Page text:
Let’s Talk

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January 28th, 2015 marked an important day. Million’s of people brought down their walls and began a dialogue concerning mental health and wellness in hopes to diminish the stigma, re-direct our language choices and support one another.

I decided that this would be the time to also share my story despite how anxious and afraid I am to do so and have been for as long as I could remember. First off, I need to be clear that I am not sharing this for any attention or sympathy whatsoever, I am simply sharing it in hopes to reach out to at least one person who also may be too anxious to discuss how they are feeling and to spread awareness that it’s important to re-shape how we think about mental health and wellness.

For years and to this day, I have dealt with anxiety/panic attacks and periods of depression. It was at its worst through high school where I tended to withdraw myself and enclose myself with feelings of guilt, shame, worthlessness, and weakness. I would constantly ask myself questions in my mind such as, “Why am I feeling this way? Why am I so stupid? why am I so weak” After thinking this way nearly every single day it came to the point one night which resulted in a one-time case of self harm and thinking how easy it could be to end everything. I was a mess, I hated who I was and who I saw in the mirror, I hated the way I felt and I had no idea how it would get better. This terrified me and I knew for sure that something was wrong. I ended up talking with a close family member but even then I was too hesitant to discuss the full details and the full extent of the situation. Explaining and releasing those bottled up feelings felt great and to hear and feel listened to really made a difference. I didn’t tell anyone up to that point all of what I was feeling and thinking. I was afraid of losing friends, I was afraid of disappointing my family, I was afraid of what everyone would think. In all honesty, I’m still afraid but I’ve been inspired by others who had shared their story so courageously and I felt like it was something I needed to.  I needed to be honest, to be real and truthful with my situation.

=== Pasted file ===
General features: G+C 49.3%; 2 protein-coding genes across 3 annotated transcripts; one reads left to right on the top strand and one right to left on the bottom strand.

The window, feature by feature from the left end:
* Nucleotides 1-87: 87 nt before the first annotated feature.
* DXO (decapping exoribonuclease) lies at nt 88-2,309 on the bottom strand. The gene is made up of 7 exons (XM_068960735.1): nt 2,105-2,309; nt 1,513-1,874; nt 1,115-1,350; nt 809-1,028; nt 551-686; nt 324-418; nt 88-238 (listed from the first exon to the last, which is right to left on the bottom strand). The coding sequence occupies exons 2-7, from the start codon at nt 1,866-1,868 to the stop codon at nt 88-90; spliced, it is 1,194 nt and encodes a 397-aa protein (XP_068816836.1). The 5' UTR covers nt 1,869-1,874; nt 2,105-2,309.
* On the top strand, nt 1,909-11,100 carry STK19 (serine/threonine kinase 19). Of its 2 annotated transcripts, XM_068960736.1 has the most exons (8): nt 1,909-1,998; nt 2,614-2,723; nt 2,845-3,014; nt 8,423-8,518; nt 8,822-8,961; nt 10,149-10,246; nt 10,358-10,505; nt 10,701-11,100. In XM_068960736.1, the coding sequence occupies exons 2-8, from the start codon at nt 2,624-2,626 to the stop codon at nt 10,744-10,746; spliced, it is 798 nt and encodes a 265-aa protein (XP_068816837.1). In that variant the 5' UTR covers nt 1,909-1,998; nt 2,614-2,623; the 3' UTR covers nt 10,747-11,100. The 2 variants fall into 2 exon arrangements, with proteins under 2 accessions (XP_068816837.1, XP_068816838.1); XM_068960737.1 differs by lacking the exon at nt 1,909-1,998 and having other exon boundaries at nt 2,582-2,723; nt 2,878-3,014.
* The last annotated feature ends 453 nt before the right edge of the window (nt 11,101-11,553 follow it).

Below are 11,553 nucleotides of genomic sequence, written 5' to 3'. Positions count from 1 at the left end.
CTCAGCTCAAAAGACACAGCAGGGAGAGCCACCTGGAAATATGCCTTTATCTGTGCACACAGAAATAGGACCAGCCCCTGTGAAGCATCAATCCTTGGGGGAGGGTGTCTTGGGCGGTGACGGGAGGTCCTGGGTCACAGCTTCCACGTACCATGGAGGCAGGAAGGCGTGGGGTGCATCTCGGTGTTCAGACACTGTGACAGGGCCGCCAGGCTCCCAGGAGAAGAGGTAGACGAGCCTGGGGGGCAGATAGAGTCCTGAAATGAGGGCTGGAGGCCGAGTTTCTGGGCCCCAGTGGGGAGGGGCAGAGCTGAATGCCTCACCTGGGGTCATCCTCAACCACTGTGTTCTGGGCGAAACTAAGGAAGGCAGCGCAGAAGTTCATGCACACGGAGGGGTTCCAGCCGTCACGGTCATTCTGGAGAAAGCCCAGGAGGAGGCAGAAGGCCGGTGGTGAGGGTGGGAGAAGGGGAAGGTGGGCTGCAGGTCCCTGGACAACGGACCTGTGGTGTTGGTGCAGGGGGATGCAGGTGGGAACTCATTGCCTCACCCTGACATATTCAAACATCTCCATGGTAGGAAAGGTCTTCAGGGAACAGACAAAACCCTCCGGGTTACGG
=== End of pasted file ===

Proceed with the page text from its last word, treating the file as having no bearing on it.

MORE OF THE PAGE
I feel as though many who know me view me as a smiley, happy, strong person who can get up in front of an audience no problem when really deep down on some days I don’t truly feel that way and a lot of  times the way I’m feeling or used to feel is hidden behind a smile. It’s very frightening how easy it is to hide that and if something wrong peeks through it’s so simple to just state that I’m tired or not feeling well and the discussion ends.

To this day I still find myself thinking negatively and I have many days where I feel lost or I break down and get in that state of mind again. Or I’ll have days where I tend to withdraw myself from everything and just want to curl up in my bed at home. This can last as little as an hour, can turn into a day or can even go on for weeks. I still deal a lot with anxiety and panic attacks as well but I’m slowly learning what to do in those situations, how to deal with it in a healthy way and I can say that I’ve come a long way from where I used to be. I still have a long road ahead but I’m determined to try to learn how to love myself humbly and greatly and to re-shape my thinking behaviors with hopes of inspiring other young women or girls who may be going through the same things I had and still are at this point in my life. Children, youth, young adults and even seniors shouldn’t feel ashamed of what they are truly feeling and shouldn’t have that fear of being  judged. We are all human and most of us have dealt with mental health or has known someone who has. The issues surrounding mental health and the way everyone perceives it is in a state of transition and it’s a good start to be discussing it in our communities. We are showing the youth and everyone that it’s okay, that it’s normal and something that shouldn’t be shameful.

I hope that this transition and journey toward better understanding continues and that we will see a day where people feel safe and comfortable enough to share how they are feeling and that the societies way of dealing with mental health improves. If any of you are reading this right now and need someone to talk to, someone to rant to or maybe need some advice, I’m always open to listen. You can shoot me a message anytime. I will also leave a list of resources below if you or someone you know may need them. Love you all, let’s take care of one another.

WORLD SUICIDE HOTLINES:

Austria 01-713-3373
Australia 1-800-817-569
Barbados 429-9999
Brazil 21-233-9191
Canada 514-723-4000
China 852-2382-0000
Costa Rica 506-253-5439
Denmark 70-201-201
Egypt 7621602
Estonia 6-558-088
Finland 040-5032199
France 01-45-39-4000
Guatemala 502-254-1259
Holland 0900-0767
Honduras 504-237-3623
Hungary 62-420-111
India 91-22-307-3451
Italy 06-7045-4444
Japan 3-5286-9090
Maylaysia 03-756-8144
Maurititus 46-48-889 or 800-93-93
Mexico 525-510-2550
New Zealand 4-473-9739
Nicarague 505-268-6171
Norway 815-33-300
Poland 52-70-000
Portugal 239-72-10-10
Republic of Ireland 1850-60-90-90
Russia 8-20-222-82-10
Singapore 800-221-4444 or 000-227-0309
South Africa 0861-322-322
South Korea 2-715-8600
Spain 91-459-00-50
Sri Vincent 1-692-909
St. Vincent 809-456-1044
Sweden 031-711-2400
Switzerland 143
Thailand 02-249-9977
Trinidad & Tobago 868-645-2800
Ukraine 0487-327715 or 0482-226565
United Kingdom 08457-90-90-90
United States 1-800-SUICIDE (7842433), or 1-800-TALK (8255), or 1-800-827-7571

 

RESOURCES SPECIFICALLY IN WINNIPEG, MB

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